Forward Daniel Cleary signed a one-year contract with the Detroit Red Wings on Thursday. Financial terms were not disclosed, but the Detroit Free Press reports it is for $1.5 million with $1 million possible in bonuses.
Cleary, 35, has spent the past nine seasons with the Red Wings and established career highs with Detroit in 2010-11 when he scored 26 goals and 46 points. He won the Stanley Cup with Detroit in 2008, becoming the first player from Newfoundland and Labrador to hoist hockey's top prize.
"I"m happy for the opportunity to come back and play," Cleary told the newspaper. "I'm putting in a lot of effort to get ready and have a bounce-back year."
"The opportunity to work with him was really thrilling for me," Agnew told the Penguins website. "I've seen what he's done with his teams and areas he's coached in, and it's been fun to watch. He's done such a great job with the teams that he's worked with, so it's fun to have the opportunity to work with him and Rick [Tocchet] both."
Acquired by the Anaheim Ducks on June 27 in a trade for forward Nick Bonino, defenseman Luca Sbisa and two draft picks, Kesler looked right at home throwing out the first pitch at the Los Angeles Angels of Anaheim game at Angel Stadium on Wednesday. After meeting several Angels players, including star outfielder Mike Trout, Kesler could barely contain his smile when he conducted his first interview wearing a Ducks jersey.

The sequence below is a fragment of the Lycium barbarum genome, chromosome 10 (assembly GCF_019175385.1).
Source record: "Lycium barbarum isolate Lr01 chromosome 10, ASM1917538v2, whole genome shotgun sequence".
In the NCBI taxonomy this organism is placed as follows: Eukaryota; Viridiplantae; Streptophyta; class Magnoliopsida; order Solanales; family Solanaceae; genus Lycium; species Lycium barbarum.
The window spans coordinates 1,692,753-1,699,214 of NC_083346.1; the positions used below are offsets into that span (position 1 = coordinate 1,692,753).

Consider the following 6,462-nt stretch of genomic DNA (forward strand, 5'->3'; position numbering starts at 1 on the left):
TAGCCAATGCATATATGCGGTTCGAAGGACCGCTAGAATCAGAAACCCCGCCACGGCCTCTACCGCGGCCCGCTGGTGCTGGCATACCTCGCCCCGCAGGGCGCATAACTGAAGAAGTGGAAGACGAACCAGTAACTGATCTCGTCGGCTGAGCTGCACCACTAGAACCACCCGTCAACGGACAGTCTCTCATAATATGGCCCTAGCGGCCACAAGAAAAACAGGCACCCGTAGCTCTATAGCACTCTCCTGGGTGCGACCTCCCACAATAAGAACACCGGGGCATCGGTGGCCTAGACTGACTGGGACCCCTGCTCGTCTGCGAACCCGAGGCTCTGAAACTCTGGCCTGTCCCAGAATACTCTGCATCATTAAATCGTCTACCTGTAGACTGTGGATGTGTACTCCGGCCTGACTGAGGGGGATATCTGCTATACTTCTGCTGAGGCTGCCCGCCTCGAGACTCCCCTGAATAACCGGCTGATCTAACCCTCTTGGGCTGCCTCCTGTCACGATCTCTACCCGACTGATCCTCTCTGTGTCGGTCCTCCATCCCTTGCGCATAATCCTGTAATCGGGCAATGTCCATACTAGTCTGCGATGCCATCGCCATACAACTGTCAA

"It's a little different but it feels amazing. A new chapter in my life and I'm excited," Kesler told Fox Sports. "It's been amazing. Better than I expected. The weather is great, the place is just amazing. I can't say enough good things about it. I'm glad to get the season going."
"Scott is a high-character, veteran player who leads by example," Sharks general manager Doug Wilson said. "He understands and accepts his role based on the needs of our team and will be a great mentor for many of the younger players on our roster."
The Penguins also re-signed defenseman Philip Samuelsson to a one-year, two-way contract with an average annual value of $550,000 at the NHL level.
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I just think about how much it hurts. The feelings aren't going to go away, probably never. It's just something that sticks with you for a long time.